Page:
True to its name, Three UK became the third operator in the country to announce its launch date for commercial 5G, in August, and plans to leverage its unaccustomed spectrum advantage and its next generation core to steal a march on its larger rivals.
The Hutchison-owned company entered the market when it bought 3G spectrum in 2000, but despite a strategy to compete on network quality, in fact it largely grew on the back of very competitive pricing, enabled by its more efficient, 3G-only network. In 4G, that cost advantage diminished and Three slipped behind EE and Vodafone, in particular, in terms of its spectrum position; as well as being blocked by the regulator in its bid to acquire Telefónica O2 and therefore boost its scale and ability to invest in expansion.
However, it has been creative in its service propositions and its marketing, with something of the disruptive approach of T-Mobile USA’s Uncarrier policies. It has led the drive to unlimited data in the UK and claims its customers use 3.5 times more data than those on other networks.
And in 5G, it is in a far stronger position. Thanks to its £250m acquisition, in 2017, of UK Broadband, which owned significant assets in the 3.5 GHz band for fixed wireless use, Three is the only UK operator to have at least 100 MHz of 5G spectrum – the amount deemed necessary for some of the very high bandwidth applications that will set ‘true 5G’ apart. In fact it has 144 MHz across the 3.4-3.6 GHz, 3.9 GHz, 28 GHz and 40 GHz bands. It topped up UK Broadband’s midband assets with 20 MHz in the 3.4 GHz auction (though rivals got more), and the 700 MHz auction is still to come.
Most of these ‘true 5G applications’, outside vehicles, are not inherently mobile. Advances in virtual reality, for gaming and other processes, tend to be targeted to users who are sitting still with their smartphones or tablets. And one of Three’s initial focuses is on 5G fixed wireless access (FWA), allowing it to provide fixed/mobile bundles without a wireline network.
We believe FWA to be a niche case in the UK, where fast wireline connectivity is plentiful and cheap, despite limited fiber-to-the-home deployment so far (though that will change quickly). 5G fixed wireless may be useful to BT, to support the last few feet and lower the cost of getting fiber into the home. But for mobile-only players, it means being confined to ultra-rural areas or to low-budget groups like students. However, Three does have enough capacity to support FWA without leaving mobile 5G short-changed, and so it can look beyond the FWA niche, to a scenario where its mainstream 5G connections are so fast and reliable that users turn off their broadband line and use 5G for everything (without even needing a CPE).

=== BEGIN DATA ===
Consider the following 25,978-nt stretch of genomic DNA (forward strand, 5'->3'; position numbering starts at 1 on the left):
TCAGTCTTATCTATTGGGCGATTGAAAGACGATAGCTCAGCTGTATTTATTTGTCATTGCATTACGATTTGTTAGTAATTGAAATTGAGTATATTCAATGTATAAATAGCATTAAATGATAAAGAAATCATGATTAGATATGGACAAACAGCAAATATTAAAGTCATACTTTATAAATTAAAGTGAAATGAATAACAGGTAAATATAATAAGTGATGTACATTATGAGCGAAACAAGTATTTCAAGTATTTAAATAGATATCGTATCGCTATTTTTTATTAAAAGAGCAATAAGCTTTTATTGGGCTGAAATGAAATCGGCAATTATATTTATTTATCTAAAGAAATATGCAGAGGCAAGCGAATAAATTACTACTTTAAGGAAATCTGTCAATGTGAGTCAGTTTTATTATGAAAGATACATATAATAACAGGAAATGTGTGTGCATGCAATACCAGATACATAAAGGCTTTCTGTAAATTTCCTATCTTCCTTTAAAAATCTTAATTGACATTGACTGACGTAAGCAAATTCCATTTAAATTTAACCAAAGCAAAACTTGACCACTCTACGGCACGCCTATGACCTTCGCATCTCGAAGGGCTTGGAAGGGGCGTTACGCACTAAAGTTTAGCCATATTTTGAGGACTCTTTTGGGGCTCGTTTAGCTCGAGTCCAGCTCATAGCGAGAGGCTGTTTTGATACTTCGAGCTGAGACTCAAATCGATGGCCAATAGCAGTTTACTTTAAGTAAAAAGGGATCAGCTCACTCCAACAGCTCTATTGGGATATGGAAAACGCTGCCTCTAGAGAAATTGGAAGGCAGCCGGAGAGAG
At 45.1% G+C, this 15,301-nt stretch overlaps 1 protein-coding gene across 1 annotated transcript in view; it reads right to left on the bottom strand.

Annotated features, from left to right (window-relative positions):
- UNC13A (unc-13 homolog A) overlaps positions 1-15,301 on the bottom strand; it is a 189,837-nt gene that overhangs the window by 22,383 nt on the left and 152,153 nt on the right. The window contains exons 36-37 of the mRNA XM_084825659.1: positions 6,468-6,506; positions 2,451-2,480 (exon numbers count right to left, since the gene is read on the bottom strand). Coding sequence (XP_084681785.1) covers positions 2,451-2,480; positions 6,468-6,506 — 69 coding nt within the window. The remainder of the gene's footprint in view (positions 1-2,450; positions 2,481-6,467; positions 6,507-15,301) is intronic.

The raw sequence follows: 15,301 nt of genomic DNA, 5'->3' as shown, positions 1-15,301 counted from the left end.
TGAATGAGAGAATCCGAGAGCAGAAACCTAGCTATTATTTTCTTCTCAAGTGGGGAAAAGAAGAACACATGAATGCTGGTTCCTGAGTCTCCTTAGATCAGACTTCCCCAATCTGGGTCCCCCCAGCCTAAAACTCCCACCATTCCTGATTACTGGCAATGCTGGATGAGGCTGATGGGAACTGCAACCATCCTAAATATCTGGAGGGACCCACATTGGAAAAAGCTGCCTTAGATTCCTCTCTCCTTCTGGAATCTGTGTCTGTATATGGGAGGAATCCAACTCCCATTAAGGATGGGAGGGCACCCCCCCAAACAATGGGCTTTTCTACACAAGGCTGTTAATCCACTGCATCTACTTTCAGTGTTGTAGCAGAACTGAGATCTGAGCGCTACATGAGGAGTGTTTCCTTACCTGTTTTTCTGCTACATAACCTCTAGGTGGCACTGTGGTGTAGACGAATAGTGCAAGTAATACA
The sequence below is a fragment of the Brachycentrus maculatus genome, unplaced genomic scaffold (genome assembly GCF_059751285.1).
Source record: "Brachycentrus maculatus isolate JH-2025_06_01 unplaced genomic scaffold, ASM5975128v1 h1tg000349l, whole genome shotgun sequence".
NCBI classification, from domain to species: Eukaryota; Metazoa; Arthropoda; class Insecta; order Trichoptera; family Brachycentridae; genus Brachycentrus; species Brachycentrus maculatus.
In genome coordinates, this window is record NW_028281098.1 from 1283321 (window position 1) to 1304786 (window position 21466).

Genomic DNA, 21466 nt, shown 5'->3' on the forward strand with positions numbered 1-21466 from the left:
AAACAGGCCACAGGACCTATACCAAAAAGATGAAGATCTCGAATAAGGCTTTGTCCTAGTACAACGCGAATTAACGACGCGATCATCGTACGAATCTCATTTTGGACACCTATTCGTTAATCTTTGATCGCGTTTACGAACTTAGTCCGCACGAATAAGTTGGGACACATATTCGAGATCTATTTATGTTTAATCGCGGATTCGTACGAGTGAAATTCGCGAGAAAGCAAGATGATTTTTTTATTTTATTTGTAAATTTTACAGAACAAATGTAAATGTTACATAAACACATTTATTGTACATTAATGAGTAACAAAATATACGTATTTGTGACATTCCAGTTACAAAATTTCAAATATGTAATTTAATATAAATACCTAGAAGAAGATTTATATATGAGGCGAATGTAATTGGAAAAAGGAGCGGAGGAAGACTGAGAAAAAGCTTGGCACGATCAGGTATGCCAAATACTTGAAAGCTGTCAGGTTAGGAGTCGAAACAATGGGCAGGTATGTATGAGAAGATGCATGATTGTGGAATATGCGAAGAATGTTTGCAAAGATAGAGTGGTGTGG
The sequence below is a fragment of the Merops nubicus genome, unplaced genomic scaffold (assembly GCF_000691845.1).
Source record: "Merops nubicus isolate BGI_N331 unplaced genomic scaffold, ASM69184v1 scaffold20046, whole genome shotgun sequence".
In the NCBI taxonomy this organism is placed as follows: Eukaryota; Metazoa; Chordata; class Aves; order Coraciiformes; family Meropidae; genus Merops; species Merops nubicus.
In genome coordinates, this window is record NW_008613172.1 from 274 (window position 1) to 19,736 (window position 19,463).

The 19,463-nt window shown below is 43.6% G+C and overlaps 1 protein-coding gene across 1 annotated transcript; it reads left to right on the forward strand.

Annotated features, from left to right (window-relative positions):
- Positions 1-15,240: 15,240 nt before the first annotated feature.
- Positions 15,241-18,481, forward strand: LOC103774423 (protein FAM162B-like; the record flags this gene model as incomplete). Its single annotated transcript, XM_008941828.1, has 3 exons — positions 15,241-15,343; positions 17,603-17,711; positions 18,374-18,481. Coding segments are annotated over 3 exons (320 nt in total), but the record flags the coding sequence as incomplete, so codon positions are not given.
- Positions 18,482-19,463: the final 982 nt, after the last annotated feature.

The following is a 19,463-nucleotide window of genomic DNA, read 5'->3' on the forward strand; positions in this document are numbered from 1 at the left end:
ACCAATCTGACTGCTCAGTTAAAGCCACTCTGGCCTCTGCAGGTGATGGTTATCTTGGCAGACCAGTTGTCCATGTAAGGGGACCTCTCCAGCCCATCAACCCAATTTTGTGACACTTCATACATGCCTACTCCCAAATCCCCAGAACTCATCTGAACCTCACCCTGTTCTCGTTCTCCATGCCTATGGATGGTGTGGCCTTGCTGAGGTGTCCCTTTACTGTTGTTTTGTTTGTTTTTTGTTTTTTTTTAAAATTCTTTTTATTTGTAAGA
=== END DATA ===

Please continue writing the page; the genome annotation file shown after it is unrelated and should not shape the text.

In the first instance, Three will only offer FWA, and will limit itself to the home market in London. Several operators have taken this approach, most famously Verizon – going fixed first enables them to test the waters with the new technology without the challenges of supporting full mobility and sourcing smartphones. It also means the operator can deploy at a cautious pace at first since there are no coverage requirements.
By the end of the year, Three will also be offering mobile services, and will have reached 25 markets including Cardiff, Glasgow, Birmingham, Manchester and Liverpool. BT’s EE was the first to market, launching its 5G offering last week in six cities, and Vodafone will follow in seven cities on July 3. O2 will follow later in the year.
Three commented: “Our market-leading spectrum portfolio alongside investment in high capacity smart antennas will deliver the fastest 5G network in the UK. At launch, peak mobile speeds will be at least two times faster than other mobile network operators and will provide a more reliable connection and experience for customers.”
The 5G launches are part of Three’s £2bn ($2.5bn) 5G infrastructure investment plan, which calls for it to deploy 5G across 80% of its footprint by the end of 2022. It also says it will expand and extend its 4G network to boost LTE performance fourfold. Like most MNOs, Three sees 4G remaining the coverage network for many years, with 5G targeting particular hotspots of heavy usage or device density, or new industries.
Even more important than its spectrum advantage – it claims twice the amount of 5G spectrum of any other MNO thanks to UK Broadband and its recent auction purchases – is its cloud-native core. This is being implemented with Nokia and will help Three to be far more flexible and agile in how it develops new services and targets them at particular customer groups. By contrast, BT has an advanced cloud program, but has given no dates for its shift to a cloud-native 5G core (see Wireless Watch June 3 2019).
Three announced back in 2017 that it was working with Nokia to deploy a cloud-native core, and has become one of the world’s first MNOs to achieve such a platform for 5G. The 5G-ready system has been rolled out in 20 brand new data centers, connected by dark fiber, and has an initial capacity of 1.2TBps, three times bigger than its predecessor.
The operator says it is targeting security, scalability and cost benefits, above all, from its new core, which it has been using to support a trial network for staff. It hopes to extend the tests to selected consumers later this year, with a view to commercial deployment in 2020.
“In order to use the core network, we have to ensure that all of our mobile sites are connected to our new core. We achieved this milestone in December 2018. This means all of our customers will be able to enjoy the benefits of the new core network when it goes live,” said a spokesperson.
ORAN Alliance claims breakthrough in ending RAN vendor lock-in
The ORAN (Open RAN) Alliance aims to create a new stack reference design that will end vendor lock-ins and allow truly multivendor networks in the 5G era, with all the impact that implies on competition, pricing and innovation. It is claiming a major breakthrough on the way to that nirvana – a multivendor implementation for the X2 interface which connects two LTE base stations.